But because of budget cuts, reduced sales-tax revenue and a citywide hiring freeze, the city hasn’t hired recruits since 2008, leaving the Police Department with more than 500 vacancies for sworn officers.

Gordon wants to find ways to lift the hiring freeze to, at minimum, keep the vacancies from going much beyond 500 positions.

“We’ve got to stop the hemorrhaging,” Gordon said.

To pay for it, Gordon said, he is considering cutting other city programs, dipping into contingency funds or raising revenue by seeking a new public-safety tax or adding a surcharge on criminal tickets.

While police have been in a hiring freeze, city crime rates in every major category have dropped to the lowest they’ve been since the 1980s, a trend Gordon said he wants to maintain.

Proposing a public-safety tax would be politically challenging, Gordon said, but “somebody’s got to stand up and talk about this.”

“By maintaining quality of life and maintaining public safety, it makes us more competitive economically,” Gordon said.

Politicians may not have the appetite to support tax increases in the middle of an election year, especially after the city made painful cuts to shore up a $277 million budget shortfall last year.

Councilwoman Peggy Neely, who is considering running for mayor, said that Phoenix has managed to reduce crime rates despite the budget shortfalls and that it may not be the right time to consider a tax or hire officers.

She said Phoenix has done a good job of managing with the resources it has so far.

“We’ve put ourselves on a financial diet, and we have to stay on that track until we see the economy coming back to a level where we are confident our taxes are going to increase,” Neely said.

‘Keep a steady hand’

Shultz said Gordon should work on maintaining stability in the city, especially because Phoenix is poised to see a drastic shift in leadership by the end of the year.

“All he has to do is keep a steady hand on guiding Phoenix out of the Great Recession and into the next chapter of our history,” Shultz said. “If there’s not any great flare-up, he can leave office and go down as a very active mayor who focused on the development of downtown, the economy and jobs.”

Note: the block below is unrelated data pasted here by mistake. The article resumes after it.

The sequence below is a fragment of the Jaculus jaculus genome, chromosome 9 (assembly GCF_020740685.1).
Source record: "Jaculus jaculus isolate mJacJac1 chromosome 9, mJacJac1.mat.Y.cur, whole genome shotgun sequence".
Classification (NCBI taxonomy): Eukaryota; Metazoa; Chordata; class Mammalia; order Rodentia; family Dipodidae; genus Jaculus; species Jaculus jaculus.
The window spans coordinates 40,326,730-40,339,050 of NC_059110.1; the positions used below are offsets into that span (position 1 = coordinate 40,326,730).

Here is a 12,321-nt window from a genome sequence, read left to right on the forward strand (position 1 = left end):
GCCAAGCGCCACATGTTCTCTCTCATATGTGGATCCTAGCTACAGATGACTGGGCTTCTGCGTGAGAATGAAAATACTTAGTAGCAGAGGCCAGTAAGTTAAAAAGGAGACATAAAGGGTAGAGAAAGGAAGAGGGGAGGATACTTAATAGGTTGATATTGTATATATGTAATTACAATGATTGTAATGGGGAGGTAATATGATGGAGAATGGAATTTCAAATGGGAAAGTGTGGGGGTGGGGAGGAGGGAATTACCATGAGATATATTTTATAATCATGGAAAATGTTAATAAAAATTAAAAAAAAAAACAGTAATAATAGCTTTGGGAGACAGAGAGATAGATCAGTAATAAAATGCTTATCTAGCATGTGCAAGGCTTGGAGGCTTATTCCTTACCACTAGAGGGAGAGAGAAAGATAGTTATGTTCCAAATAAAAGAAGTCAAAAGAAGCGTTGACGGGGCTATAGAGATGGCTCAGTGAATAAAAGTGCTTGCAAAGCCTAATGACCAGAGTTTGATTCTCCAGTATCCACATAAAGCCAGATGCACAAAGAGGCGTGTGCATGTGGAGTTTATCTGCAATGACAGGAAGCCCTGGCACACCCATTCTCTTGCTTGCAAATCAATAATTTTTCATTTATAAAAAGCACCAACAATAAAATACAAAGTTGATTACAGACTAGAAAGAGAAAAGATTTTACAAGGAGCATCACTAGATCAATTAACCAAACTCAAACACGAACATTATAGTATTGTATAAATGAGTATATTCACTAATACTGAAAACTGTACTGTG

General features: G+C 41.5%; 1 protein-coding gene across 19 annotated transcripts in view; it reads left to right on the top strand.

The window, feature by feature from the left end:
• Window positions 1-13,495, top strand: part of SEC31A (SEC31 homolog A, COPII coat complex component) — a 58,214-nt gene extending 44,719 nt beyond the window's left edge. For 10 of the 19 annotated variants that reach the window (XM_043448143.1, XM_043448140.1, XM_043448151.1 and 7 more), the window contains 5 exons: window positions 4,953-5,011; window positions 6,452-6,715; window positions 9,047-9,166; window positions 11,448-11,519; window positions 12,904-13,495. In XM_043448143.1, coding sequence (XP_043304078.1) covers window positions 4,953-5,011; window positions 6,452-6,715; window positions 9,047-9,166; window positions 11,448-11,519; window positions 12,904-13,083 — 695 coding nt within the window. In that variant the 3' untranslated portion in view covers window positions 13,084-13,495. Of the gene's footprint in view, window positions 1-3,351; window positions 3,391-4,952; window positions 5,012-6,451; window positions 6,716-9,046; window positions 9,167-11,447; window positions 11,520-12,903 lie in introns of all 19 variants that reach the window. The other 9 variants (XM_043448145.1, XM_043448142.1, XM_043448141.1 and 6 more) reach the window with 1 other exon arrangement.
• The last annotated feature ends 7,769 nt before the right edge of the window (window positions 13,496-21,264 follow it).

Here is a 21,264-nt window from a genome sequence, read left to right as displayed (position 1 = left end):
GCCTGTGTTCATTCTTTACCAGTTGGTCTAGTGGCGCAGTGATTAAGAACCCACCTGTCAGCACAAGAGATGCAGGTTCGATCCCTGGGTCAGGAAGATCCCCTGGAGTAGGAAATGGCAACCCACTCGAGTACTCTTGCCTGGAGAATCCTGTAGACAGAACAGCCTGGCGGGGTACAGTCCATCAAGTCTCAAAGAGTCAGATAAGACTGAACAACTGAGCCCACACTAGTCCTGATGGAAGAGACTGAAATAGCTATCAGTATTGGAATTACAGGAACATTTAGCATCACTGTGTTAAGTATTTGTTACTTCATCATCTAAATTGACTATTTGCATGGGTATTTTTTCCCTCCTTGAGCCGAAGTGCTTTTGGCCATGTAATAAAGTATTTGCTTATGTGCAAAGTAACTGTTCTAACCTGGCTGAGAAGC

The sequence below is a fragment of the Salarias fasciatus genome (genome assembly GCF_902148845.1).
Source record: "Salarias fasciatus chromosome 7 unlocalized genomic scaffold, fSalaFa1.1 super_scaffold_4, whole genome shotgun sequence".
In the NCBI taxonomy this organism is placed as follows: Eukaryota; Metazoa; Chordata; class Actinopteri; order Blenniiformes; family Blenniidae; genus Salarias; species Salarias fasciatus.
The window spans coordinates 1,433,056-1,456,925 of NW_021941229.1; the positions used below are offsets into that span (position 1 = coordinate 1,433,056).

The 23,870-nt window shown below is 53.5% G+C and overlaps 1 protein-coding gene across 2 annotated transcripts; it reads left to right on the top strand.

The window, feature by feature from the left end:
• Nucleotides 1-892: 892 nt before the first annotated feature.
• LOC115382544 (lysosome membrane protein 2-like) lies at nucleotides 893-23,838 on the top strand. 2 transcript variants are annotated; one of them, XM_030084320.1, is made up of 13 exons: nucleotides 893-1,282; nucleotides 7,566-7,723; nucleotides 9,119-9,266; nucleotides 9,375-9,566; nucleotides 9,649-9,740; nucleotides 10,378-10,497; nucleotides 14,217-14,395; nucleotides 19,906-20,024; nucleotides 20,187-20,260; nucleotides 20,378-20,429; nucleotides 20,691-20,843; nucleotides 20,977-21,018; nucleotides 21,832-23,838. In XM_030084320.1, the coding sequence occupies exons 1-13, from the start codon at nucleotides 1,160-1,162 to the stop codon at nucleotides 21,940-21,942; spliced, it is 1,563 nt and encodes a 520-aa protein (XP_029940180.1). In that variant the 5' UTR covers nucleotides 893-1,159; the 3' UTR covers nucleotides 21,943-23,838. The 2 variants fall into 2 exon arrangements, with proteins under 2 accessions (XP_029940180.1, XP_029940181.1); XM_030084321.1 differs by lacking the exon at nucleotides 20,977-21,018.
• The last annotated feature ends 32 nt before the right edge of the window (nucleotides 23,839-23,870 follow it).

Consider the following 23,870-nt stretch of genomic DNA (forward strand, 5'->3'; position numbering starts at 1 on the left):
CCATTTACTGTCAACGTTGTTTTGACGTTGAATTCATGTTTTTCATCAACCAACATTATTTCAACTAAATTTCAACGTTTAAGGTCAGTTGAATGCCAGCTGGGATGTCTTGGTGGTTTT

Paul Barnes, head of the Neighborhood Coalition of Phoenix, said the City Council is already becoming politically fractured as some members prepare for the Aug. 30 election.

Most recently, council members were divided on whether to remove Police Chief Jack Harris from overseeing the daily operations of the Police Department. He had come under fire amid questions about the credibility of kidnapping statistics the city used to win a $1.7 million federal grant. Gordon and other council members threw their unequivocal support to Harris after news of Harris’ reassignment spread. But several other elected officials supported the city manager’s decision to oust Harris until the city and the federal government complete a probe of the numbers.

“You’re seeing the chaos now,” Barnes said. “You see it in how the affair with Harris got politicized.”

Building consensus will be important for Gordon if he wants to see his policy agenda come to life. The council will also have to reach consensus on other issues, including how to close a fiscal 2011-12 general-fund deficit estimated to range from $50 million to $80 million.

“Whatever Phil is going to be able to get done will be difficult because nine months in government is a blink of an eye,” said former Phoenix Mayor Paul Johnson, a longtime friend of Gordon’s. “He can get his agenda done, but he has to position it in such a way that it’s helpful for the people running for mayor and council.”

But Gordon already has achieved significant success in office through conceiving the partnership with ASU and downtown and bringing it to life during his time as mayor, Johnson said.

“Phil has one of the best legacies of any mayor I know,” Johnson said. “Sometimes, he doesn’t recognize that. Now, he needs to realize that he should focus on delivering a financially well-run city and to help hand over the reins of leadership to the next mayor.

“He needs to help make the new mayor and council successful.”

SIDE BAR: Phoenix’s government

Phoenix has a council-manager form of government.